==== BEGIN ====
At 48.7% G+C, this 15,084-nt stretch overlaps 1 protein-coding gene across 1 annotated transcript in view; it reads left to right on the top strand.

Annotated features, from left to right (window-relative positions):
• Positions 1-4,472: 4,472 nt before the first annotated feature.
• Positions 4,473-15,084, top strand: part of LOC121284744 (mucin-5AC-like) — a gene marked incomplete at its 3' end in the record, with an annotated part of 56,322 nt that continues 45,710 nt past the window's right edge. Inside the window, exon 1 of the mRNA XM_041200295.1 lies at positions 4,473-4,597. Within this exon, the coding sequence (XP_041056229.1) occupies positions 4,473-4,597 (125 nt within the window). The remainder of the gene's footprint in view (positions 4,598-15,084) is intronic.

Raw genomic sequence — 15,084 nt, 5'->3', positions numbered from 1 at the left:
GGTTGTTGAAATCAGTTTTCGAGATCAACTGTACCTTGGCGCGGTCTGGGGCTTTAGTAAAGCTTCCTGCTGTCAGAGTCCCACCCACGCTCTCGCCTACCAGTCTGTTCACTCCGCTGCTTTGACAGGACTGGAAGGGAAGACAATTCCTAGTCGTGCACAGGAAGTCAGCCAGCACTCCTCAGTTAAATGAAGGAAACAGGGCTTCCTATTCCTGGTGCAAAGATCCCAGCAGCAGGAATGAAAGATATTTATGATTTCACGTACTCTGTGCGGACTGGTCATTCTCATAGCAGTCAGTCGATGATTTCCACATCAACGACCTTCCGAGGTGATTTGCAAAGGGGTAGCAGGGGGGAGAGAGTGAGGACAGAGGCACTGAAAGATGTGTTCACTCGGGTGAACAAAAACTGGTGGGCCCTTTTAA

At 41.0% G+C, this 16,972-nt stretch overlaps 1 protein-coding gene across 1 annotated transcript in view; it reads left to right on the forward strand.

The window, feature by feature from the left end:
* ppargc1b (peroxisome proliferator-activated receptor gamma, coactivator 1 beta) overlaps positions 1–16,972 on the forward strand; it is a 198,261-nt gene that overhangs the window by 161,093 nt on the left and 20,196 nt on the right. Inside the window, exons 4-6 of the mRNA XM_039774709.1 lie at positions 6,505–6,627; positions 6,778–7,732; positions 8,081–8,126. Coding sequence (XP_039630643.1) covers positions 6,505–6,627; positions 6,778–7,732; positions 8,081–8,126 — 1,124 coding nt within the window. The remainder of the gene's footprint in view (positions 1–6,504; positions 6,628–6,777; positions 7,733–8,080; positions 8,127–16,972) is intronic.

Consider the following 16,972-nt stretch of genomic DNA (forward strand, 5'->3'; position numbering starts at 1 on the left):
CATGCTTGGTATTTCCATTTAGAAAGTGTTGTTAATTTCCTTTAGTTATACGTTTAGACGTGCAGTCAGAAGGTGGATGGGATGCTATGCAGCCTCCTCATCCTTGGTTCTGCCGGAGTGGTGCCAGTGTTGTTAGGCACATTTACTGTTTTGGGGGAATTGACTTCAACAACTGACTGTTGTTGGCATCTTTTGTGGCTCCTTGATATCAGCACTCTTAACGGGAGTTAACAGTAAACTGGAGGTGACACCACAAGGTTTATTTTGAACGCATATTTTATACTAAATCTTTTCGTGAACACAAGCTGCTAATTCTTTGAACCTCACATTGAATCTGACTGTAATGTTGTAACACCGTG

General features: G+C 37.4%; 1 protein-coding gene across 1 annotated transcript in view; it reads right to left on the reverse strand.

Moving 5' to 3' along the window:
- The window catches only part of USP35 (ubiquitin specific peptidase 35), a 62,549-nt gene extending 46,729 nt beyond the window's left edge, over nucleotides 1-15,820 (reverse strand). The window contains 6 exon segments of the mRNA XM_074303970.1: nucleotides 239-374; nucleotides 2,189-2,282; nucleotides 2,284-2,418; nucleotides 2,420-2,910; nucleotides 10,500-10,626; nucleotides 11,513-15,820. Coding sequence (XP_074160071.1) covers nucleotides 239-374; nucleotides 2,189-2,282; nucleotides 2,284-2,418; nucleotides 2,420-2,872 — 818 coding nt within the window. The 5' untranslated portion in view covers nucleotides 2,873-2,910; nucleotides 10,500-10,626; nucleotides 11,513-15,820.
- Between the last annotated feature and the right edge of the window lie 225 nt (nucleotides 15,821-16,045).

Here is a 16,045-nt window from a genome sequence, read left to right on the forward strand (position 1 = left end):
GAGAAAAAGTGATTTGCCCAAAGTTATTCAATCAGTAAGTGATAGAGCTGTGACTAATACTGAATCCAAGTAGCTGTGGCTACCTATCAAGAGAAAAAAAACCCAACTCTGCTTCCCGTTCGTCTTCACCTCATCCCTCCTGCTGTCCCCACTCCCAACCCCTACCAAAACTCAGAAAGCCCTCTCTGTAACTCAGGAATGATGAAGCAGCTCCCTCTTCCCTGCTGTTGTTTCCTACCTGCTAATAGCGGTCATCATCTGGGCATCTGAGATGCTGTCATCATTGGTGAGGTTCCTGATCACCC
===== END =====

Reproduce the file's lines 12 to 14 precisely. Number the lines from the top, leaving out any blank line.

General features: G+C 37.4%; 1 protein-coding gene across 1 annotated transcript in view; it reads right to left on the reverse strand.

Moving 5' to 3' along the window:
- The window catches only part of USP35 (ubiquitin specific peptidase 35), a 62,549-nt gene extending 46,729 nt beyond the window's left edge, over nucleotides 1-15,820 (reverse strand). The window contains 6 exon segments of the mRNA XM_074303970.1: nucleotides 239-374; nucleotides 2,189-2,282; nucleotides 2,284-2,418; nucleotides 2,420-2,910; nucleotides 10,500-10,626; nucleotides 11,513-15,820. Coding sequence (XP_074160071.1) covers nucleotides 239-374; nucleotides 2,189-2,282; nucleotides 2,284-2,418; nucleotides 2,420-2,872 — 818 coding nt within the window. The 5' untranslated portion in view covers nucleotides 2,873-2,910; nucleotides 10,500-10,626; nucleotides 11,513-15,820.